The animal nearest him let out an otherworldly sort of sound, and it took him off guard to such an extent that nearly all of his hairs were standing on end. He felt so much like Padfoot just then, expecting to feel the slightly splintered wood underneath his paws and the prickling feeling of being on edge with bared teeth and raised hackles. It’s a bit too early yet, he told himself. Be patient.
Sirius had only just completed a makeshift cot to lounge on comprised of loose straw and his school robes when he heard a scratching, scrabbling sound at the nearest window. This sound got nearer and louder until something cold touched his hand. Even though he knew who it had to be, the unexpected feel of a rat’s moist nose made him twitch violently and let out a bellow of surprise.
When his pulse finally returned to normal, he heard the sound of hysterical laughter on both sides of the stable wall.
“I’m sure you’re very proud of yourself,” Sirius gasped out, rubbing his tainted hand furiously on his pant leg.
“Very,” Peter said, grinning.
“Have you got a wand somewhere in there? I feel the need for a good Scourgify.”
“I could always—” James started to offer from the other side of the wall.
“No thanks, I rather like having four paws,” Sirius demurred.
“Speaking of which,” Peter said, withdrawing an object from his robes that turned out to be Sirius’ wand.
“Where in Merlin’s name did you get that?” Sirius was incredulous. “Last I saw, it was setting up permanent residence in one of Filch’s dirty old drawers. Oh, stuff it, Prongs,” he added, as the black-haired scamp had begun laughing even louder at the mention of Filch’s drawers.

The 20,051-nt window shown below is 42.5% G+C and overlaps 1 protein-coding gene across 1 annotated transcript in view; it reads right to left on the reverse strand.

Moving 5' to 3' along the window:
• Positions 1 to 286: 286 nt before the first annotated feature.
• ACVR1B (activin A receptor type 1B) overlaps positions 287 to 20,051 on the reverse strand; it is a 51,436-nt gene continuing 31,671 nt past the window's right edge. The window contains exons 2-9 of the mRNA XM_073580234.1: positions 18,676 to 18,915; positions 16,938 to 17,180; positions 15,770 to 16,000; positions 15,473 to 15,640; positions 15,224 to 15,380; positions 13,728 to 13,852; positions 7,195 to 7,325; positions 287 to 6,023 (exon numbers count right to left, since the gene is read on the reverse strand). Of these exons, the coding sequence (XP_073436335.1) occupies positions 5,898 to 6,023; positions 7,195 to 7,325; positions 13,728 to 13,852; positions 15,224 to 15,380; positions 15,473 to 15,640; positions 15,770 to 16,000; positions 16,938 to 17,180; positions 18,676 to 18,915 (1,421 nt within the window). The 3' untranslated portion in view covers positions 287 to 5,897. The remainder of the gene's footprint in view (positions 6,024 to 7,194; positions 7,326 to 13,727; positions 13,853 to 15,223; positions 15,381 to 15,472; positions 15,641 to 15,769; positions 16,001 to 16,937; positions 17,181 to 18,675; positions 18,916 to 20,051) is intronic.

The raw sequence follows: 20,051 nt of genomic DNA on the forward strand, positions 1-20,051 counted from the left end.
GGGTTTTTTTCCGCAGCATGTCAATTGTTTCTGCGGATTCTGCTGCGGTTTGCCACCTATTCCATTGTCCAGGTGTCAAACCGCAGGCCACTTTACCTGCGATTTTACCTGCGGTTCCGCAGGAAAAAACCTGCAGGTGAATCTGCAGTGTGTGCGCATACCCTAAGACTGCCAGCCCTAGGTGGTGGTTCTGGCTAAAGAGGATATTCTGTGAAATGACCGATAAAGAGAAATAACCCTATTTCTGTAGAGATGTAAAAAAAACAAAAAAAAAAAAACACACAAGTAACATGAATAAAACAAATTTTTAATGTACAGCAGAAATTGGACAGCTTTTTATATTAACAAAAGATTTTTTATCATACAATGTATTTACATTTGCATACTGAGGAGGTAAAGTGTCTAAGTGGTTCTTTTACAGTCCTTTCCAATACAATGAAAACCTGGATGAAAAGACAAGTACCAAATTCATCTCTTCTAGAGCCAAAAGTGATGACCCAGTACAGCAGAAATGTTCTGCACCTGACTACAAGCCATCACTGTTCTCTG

“Our beloved caretaker is busy chasing after his cat, which appears to be indisposed at the current time,” Peter told him officiously. “She was last seen caterwauling at the Guardian Statue.”
“Well, that answers that question,” Sirius mused. At his friend’s quizzical look, he added, “I’ll explain later. We’ve got an escape to pull off.”
The small roll of parchment was sitting innocuously behind her, but Minerva could practically feel its presence there. Albus probably had no idea that she hadn’t filed Hermia—Hermione’s report in a secure place, but every student in Hogwarts knew it was worth more than their personal safety to break into her office. Besides, she snorted to herself self-deprecatingly, they all think I’m so boring and stuck-up that there wouldn’t be any reason to try it.
It was just before sunset on a Wednesday—and all of her marking was done, all practice objects transfigured back to their original forms, even her lesson plans for the next four weeks were prepared and sorted into their respective class times. This was a fairly odd occurrence on a Wednesday, given that she held almost all of her NEWT classes on Tuesdays and Thursdays, but even the extra work and preparation for these had been completed hours earlier.